OK, here I am, returning to the blogscape after the severe shock of Donald Trump’s win in the US presidential election.  I was genuinely flattened (in an emotional sense) in the immediate aftermath, and I did not feel like writing any more because I had been so wrong (like so many others) in my writing leading up to the event.

With a little “reflection” time, though, I can feel a little better about my own prognostication.  The postmortems keep coming in, and they generally take the form of “Hillary lost because…” and then the writer goes off on his/her take on what went wrong, why everyone was wrong in pre-election predictions, and some, though not all, then attempt to find a scapegoat or scapegoats.  I read them all.  I think some are insightful, and a few are clueless.  Let’s look at a few interesting  tidbits that bear some further reflection.

The popular vote total was not so different from what I had expected.  My last post before the election hinted at a Clinton popular vote victory in the range of three percent.  I am not an expert in polling: three percent just seemed like a reasonable guess at the total after digesting all the so-called “expert polls.”  Current totals show about a 1.5 % Clinton advantage (more than 2,000,000 votes), which is likely to inch toward the 2% mark.  So what’s a lousy 1% difference?  As it turns out this time, it’s everything.  In a twist that political science professors will chew over with eager undergraduates for decades, the Clinton advantage was too concentrated in a few big states to translate to an Electoral College victory, the only one that matters in reality.  Trump won three states, in particular, that were complete surprises to everyone, including the Trump camp, if they are honest, in Michigan, Wisconsin, and Pennsylvania.  The total advantage to Trump in those three states came in at about 80,000 votes, a paper thin margin of about 1% in all of them together.  Clinton won New York and California by an aggregate total of over 4,000,000.  Of course, bragging rights mean nothing, but I had mentioned that Republicans would call Clinton a “minority President” if her vote total came to under 50%.  She will finish with around 47%, and he will finish with about 45.  She will be called a loser while he will be called “Mr. President.”  Weird.

The Trump camp’s claims of victory are becoming more disconnected from reality every day.  This President-elect’s relation with the truth has been tenuous, at best, for the duration of his campaign, with outrageous claims (40% unemployment, millions of illegal votes,  President Obama as a secret foreigner, etc.), and now he and his surrogates have begun to claim that his loss in the popular vote was really a massive victory because (voter fraud, illegals voting, etc.) and that his Electoral College margin is a “landslide.”  The situation calls for maybe…say, an ounce of humility and calls for unity and cooperation, not boastful, playground-style taunts toward the other party.  But that presupposes a sincere desire to govern and succeed on the part of Trump.  Needless to say, I don’t see that.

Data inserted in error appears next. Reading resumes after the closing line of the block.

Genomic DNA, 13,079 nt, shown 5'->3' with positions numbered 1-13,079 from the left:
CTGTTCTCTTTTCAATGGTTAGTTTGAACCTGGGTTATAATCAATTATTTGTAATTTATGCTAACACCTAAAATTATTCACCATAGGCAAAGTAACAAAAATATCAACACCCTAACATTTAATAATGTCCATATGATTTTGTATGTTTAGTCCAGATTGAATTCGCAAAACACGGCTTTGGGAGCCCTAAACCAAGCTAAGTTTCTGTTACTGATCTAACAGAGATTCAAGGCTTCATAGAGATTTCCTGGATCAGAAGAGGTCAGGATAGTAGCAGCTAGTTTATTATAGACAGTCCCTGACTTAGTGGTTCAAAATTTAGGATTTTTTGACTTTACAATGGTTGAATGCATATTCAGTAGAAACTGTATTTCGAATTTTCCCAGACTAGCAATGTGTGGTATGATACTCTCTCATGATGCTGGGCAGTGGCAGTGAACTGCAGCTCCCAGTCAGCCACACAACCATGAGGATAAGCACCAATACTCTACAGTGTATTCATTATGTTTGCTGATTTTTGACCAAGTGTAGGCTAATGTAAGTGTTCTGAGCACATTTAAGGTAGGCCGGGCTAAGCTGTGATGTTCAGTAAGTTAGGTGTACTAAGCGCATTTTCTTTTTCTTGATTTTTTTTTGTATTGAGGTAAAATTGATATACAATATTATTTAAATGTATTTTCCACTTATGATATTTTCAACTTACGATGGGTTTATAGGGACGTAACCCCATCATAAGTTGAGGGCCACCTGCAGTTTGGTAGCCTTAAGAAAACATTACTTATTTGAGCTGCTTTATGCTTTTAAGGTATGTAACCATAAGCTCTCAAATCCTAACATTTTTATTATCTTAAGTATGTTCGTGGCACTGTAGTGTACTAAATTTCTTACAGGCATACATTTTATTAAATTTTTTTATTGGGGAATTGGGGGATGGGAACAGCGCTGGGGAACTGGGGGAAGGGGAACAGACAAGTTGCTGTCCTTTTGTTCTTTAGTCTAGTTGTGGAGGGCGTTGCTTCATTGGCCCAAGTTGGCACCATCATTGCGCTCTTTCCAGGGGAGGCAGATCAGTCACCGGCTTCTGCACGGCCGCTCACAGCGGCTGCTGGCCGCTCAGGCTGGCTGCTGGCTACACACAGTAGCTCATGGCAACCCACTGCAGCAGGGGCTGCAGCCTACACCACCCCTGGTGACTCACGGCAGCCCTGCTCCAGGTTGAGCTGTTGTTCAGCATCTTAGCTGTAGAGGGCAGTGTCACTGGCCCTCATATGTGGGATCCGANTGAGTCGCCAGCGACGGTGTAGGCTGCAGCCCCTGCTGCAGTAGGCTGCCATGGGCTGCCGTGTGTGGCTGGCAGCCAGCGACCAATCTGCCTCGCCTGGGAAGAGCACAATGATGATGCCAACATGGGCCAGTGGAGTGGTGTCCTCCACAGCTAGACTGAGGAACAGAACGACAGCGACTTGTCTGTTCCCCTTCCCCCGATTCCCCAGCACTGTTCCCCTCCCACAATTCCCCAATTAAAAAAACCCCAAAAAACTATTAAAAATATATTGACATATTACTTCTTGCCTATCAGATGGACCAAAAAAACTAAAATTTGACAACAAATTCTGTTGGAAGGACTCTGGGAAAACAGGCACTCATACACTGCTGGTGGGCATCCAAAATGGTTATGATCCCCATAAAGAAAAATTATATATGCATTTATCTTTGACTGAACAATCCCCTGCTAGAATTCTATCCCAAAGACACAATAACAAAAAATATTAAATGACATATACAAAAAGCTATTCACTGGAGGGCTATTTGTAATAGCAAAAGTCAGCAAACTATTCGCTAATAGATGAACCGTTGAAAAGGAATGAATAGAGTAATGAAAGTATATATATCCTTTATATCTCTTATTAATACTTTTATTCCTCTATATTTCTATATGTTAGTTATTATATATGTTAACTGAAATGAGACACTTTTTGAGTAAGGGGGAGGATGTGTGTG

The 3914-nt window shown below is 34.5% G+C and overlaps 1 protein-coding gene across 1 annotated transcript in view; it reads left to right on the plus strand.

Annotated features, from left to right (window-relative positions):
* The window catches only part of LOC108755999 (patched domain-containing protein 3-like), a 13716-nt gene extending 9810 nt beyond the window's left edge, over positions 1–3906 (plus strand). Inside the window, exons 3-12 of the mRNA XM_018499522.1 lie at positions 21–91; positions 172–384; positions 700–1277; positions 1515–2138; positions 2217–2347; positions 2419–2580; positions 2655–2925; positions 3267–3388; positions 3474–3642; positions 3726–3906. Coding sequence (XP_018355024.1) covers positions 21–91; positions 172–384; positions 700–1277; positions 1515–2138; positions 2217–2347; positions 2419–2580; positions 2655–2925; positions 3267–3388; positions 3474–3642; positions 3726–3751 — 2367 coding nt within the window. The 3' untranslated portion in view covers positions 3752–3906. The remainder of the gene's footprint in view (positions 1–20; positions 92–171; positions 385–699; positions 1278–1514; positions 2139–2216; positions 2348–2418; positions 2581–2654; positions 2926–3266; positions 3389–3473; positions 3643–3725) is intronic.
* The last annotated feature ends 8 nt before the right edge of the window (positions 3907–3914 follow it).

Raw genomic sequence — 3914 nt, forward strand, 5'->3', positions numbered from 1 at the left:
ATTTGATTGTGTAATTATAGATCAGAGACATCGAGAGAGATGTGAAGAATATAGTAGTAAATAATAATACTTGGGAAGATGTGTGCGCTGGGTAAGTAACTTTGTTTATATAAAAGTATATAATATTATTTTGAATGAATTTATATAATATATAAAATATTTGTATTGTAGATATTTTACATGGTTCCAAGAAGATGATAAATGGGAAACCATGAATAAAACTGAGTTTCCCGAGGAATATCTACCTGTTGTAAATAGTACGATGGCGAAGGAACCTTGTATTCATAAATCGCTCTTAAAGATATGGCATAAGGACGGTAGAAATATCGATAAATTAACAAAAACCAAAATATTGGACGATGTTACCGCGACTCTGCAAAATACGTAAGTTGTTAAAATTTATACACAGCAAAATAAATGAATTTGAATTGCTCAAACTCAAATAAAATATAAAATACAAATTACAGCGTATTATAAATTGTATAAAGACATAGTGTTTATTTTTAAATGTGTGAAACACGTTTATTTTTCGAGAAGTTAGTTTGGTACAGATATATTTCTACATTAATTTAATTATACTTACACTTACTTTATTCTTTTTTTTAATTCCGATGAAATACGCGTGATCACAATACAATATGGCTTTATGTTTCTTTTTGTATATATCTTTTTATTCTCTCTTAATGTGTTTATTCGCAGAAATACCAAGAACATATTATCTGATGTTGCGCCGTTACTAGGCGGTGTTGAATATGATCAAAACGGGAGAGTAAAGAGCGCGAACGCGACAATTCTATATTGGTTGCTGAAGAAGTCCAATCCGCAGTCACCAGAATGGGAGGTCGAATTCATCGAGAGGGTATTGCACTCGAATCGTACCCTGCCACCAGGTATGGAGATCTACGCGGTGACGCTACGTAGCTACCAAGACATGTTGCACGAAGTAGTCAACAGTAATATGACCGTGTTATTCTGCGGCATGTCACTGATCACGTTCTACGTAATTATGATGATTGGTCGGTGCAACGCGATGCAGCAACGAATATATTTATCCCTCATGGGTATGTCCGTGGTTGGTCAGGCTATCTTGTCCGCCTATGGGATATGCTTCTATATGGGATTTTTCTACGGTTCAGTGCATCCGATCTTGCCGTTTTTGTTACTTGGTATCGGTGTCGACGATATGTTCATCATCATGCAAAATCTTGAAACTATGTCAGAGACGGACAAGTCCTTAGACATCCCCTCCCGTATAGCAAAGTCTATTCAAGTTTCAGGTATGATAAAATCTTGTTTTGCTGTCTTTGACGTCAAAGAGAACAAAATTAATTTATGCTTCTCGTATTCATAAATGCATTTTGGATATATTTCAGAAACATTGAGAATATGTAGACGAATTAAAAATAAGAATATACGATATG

What is clearly visible is a campaign to delegitimize any sort of alternative opinion.  While many see an inclination toward authoritarianism, it is just as likely to show a drift toward to a sort of dissociation from reality in general.  Has anyone else been struck by the sheer silliness of a President-elect tweeting that Saturday Night Live is “biased?”  Does he not get that SNL is not a news program and pokes fun at virtually everything and everybody?  He shows a tendency to believe that now that he has won his “landslide” victory, no one should be critical of him, even hinting at lawsuits against various media outlets.  I await the first insult from some foreign leader with some trepidation…

I called for a somewhat “bluer” Texas.  That did happen, but not at the rate I had thought it would.  Comparing vote totals in 2016 with those of 2012, you can see that Mitt Romney took Texas by a 16% margin over President Obama; 2016 was a Trump win in Texas by roughly 10%.  Is 10% a close margin?  No, not by any account.  10% is still a wide margin, but much less comfortable than 16%, and keep in mind how weak a candidate Hilary Clinton would be in Texas.  “Blue” momentum there still does not threaten Republican governance and domination, but the day is approaching still.  Within a generation, I would still expect Texas to be a “purple” state, in play each presidential cycle.

The Comey factor: we could chew this over until 2020, and the result would be the same.  Nobody really knows.  There has been a lot of speculation as to how much effect the FBI’s director’s decision to announce a new investigation into HRC’s e-mails based on…well, somehow something or other that was found on a computer belonging to the pathetic Anthony Weiner.  Joyous Trump partisans pounced on this one to insist that here finally was the smoking gun that would prove that…um…something something Huma Abedin something Muslim Brotherhood could be maybe…Yes!

Adding more confusion to the whole sordid mess was the subsequent second announcement that most of the messages on that computer were copies of messages that the FBI had already seen, so, well, never mind.  Effect on the electorate?  I don’t know, but I have no trouble believing that it could have been a final tilt in the minds of a few voters in such states as Michigan, Pennsylvania, and Wisconsin.  And remember, these on-the-fence voters would not have been required to vote for Trump to tilt the margin; if they were Democrat-inclined voters who simply became too disillusioned in the end to get out and vote for Hillary (or against Trump) that would do for the Trump camp.